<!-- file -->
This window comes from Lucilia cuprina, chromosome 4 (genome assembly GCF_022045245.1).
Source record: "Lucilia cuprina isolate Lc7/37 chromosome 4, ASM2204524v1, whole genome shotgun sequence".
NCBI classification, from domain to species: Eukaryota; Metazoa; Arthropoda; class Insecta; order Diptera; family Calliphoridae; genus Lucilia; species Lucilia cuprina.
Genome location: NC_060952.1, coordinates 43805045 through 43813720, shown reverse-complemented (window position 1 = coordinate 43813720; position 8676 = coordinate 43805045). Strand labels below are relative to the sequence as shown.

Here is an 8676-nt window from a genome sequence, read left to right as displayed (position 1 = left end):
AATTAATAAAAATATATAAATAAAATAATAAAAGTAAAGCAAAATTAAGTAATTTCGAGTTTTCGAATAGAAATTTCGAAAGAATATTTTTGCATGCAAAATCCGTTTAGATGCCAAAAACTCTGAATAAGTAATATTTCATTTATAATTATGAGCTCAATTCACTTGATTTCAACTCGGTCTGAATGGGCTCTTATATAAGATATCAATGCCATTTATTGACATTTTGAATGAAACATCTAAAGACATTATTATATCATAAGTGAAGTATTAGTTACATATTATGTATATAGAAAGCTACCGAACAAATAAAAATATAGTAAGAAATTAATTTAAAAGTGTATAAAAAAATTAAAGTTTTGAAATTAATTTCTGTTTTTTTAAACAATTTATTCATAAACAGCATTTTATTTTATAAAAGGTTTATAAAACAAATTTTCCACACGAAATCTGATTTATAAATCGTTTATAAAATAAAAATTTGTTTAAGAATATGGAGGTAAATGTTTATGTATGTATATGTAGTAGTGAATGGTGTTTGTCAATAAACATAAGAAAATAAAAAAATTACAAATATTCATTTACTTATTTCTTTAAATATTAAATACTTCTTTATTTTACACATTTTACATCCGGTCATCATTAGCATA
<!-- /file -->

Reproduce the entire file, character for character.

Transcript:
This window comes from Lucilia cuprina, chromosome 4 (genome assembly GCF_022045245.1).
Source record: "Lucilia cuprina isolate Lc7/37 chromosome 4, ASM2204524v1, whole genome shotgun sequence".
NCBI classification, from domain to species: Eukaryota; Metazoa; Arthropoda; class Insecta; order Diptera; family Calliphoridae; genus Lucilia; species Lucilia cuprina.
Genome location: NC_060952.1, coordinates 43805045 through 43813720, shown reverse-complemented (window position 1 = coordinate 43813720; position 8676 = coordinate 43805045). Strand labels below are relative to the sequence as shown.

Here is an 8676-nt window from a genome sequence, read left to right as displayed (position 1 = left end):
AATTAATAAAAATATATAAATAAAATAATAAAAGTAAAGCAAAATTAAGTAATTTCGAGTTTTCGAATAGAAATTTCGAAAGAATATTTTTGCATGCAAAATCCGTTTAGATGCCAAAAACTCTGAATAAGTAATATTTCATTTATAATTATGAGCTCAATTCACTTGATTTCAACTCGGTCTGAATGGGCTCTTATATAAGATATCAATGCCATTTATTGACATTTTGAATGAAACATCTAAAGACATTATTATATCATAAGTGAAGTATTAGTTACATATTATGTATATAGAAAGCTACCGAACAAATAAAAATATAGTAAGAAATTAATTTAAAAGTGTATAAAAAAATTAAAGTTTTGAAATTAATTTCTGTTTTTTTAAACAATTTATTCATAAACAGCATTTTATTTTATAAAAGGTTTATAAAACAAATTTTCCACACGAAATCTGATTTATAAATCGTTTATAAAATAAAAATTTGTTTAAGAATATGGAGGTAAATGTTTATGTATGTATATGTAGTAGTGAATGGTGTTTGTCAATAAACATAAGAAAATAAAAAAATTACAAATATTCATTTACTTATTTCTTTAAATATTAAATACTTCTTTATTTTACACATTTTACATCCGGTCATCATTAGCATA